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Posted By: spoonandforkif the sheets are tightly fitted, but cut with saws, do you think those gaps are significant? I can't imagine the air is moving around much in such a small space...
Posted By: Cav8andrewHave you had any experience of using a insulation specific saw on EPS ?
Posted By: Mike GeorgeThe main advantage of the saws are the clean cut and minimisation of dust
Posted By: fostertomHow portable is that table, when not working at home?
Posted By: an02ewPosted By: Mike GeorgeThe main advantage of the saws are the clean cut and minimisation of dustI disagree the hot wire cutter has NO dust.
Posted By: Cav8andrewlove the idea of an alligator saw for cutting EPS, in my minds eye I see a veritable snow storm
Posted By: Cav8andrewit looks as if a homemade hot wire cutter is in the offing if I want to cut 150mm.
Posted By: fostertomThe question is, why do the 'we know best' posh accrediting/suppliers have nothing to say about all this?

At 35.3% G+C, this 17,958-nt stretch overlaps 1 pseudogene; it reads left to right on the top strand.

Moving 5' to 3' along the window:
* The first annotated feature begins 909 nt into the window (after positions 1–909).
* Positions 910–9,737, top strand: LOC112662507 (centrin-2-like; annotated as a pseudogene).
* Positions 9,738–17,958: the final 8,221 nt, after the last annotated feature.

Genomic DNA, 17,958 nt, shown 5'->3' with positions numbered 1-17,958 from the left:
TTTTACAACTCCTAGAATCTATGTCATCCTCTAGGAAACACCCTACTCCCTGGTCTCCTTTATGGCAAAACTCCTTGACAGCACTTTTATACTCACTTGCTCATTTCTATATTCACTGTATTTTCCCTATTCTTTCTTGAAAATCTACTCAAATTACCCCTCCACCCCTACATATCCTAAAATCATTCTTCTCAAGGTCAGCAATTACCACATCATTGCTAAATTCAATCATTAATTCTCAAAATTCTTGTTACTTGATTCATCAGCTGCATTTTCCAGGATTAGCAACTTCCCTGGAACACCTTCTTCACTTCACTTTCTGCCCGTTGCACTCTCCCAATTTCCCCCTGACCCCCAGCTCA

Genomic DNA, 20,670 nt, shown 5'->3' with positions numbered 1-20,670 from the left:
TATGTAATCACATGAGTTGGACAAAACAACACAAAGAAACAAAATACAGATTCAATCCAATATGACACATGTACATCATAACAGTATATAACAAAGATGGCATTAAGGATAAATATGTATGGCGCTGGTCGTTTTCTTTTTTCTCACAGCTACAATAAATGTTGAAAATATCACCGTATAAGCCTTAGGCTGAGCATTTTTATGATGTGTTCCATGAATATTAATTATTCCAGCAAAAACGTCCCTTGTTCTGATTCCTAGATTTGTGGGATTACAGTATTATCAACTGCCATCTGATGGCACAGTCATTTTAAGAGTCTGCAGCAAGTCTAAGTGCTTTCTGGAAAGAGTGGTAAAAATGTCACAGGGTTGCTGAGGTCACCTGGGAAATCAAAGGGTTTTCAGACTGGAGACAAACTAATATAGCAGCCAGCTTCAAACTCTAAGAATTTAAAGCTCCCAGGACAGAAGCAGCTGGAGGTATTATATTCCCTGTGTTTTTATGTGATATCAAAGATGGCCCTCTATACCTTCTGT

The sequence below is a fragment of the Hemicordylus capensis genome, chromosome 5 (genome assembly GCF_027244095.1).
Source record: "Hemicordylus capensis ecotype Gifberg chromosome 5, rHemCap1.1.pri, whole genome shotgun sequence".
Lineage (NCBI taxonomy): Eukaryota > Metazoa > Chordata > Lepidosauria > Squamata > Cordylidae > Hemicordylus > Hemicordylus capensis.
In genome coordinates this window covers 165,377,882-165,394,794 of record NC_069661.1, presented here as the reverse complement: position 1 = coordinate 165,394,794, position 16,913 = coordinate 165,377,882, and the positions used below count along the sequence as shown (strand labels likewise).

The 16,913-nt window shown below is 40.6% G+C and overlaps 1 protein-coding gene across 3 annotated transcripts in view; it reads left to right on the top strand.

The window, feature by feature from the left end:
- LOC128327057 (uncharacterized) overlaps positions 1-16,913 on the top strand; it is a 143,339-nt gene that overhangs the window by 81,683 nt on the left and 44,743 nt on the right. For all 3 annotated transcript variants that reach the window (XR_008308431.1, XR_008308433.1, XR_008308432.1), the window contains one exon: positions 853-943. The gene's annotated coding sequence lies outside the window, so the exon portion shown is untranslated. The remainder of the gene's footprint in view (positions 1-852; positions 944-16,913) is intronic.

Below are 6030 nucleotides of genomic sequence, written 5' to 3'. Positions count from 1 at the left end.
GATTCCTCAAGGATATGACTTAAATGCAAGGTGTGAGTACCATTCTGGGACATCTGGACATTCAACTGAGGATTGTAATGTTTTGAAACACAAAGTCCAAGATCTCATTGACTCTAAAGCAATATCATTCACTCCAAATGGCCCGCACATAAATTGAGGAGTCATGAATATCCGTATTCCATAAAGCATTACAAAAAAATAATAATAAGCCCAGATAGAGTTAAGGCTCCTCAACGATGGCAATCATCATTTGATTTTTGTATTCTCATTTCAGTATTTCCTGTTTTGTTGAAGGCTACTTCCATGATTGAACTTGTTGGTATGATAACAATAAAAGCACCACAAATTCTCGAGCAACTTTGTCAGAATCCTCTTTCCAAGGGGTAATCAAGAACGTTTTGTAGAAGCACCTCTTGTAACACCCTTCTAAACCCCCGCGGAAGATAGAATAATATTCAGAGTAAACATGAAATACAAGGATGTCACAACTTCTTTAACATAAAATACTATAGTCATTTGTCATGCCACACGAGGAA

Posted By: fostertomAnd now I've just talked to a well recommended applicator who is very happy, in fact prefers, to just do the rendering, on board fixed by e.g. chippys, saying that most of the applicators' board fixing is rubbish, and there's a whole old mystique about it.When you think about it, plasterers, masons, groundworkers just in the end apply gungy stuff and spread it out. They don't think precision, engineering-style. Chippys do. So when it comes to accurate board cutting and fitting, it's chippys work. After all, it's accepted that chippys fix plasterboard, not the plasterers. And there's always the danger that you'll get 'insulation fitters' who with all due respect are near lowest in the building industry.
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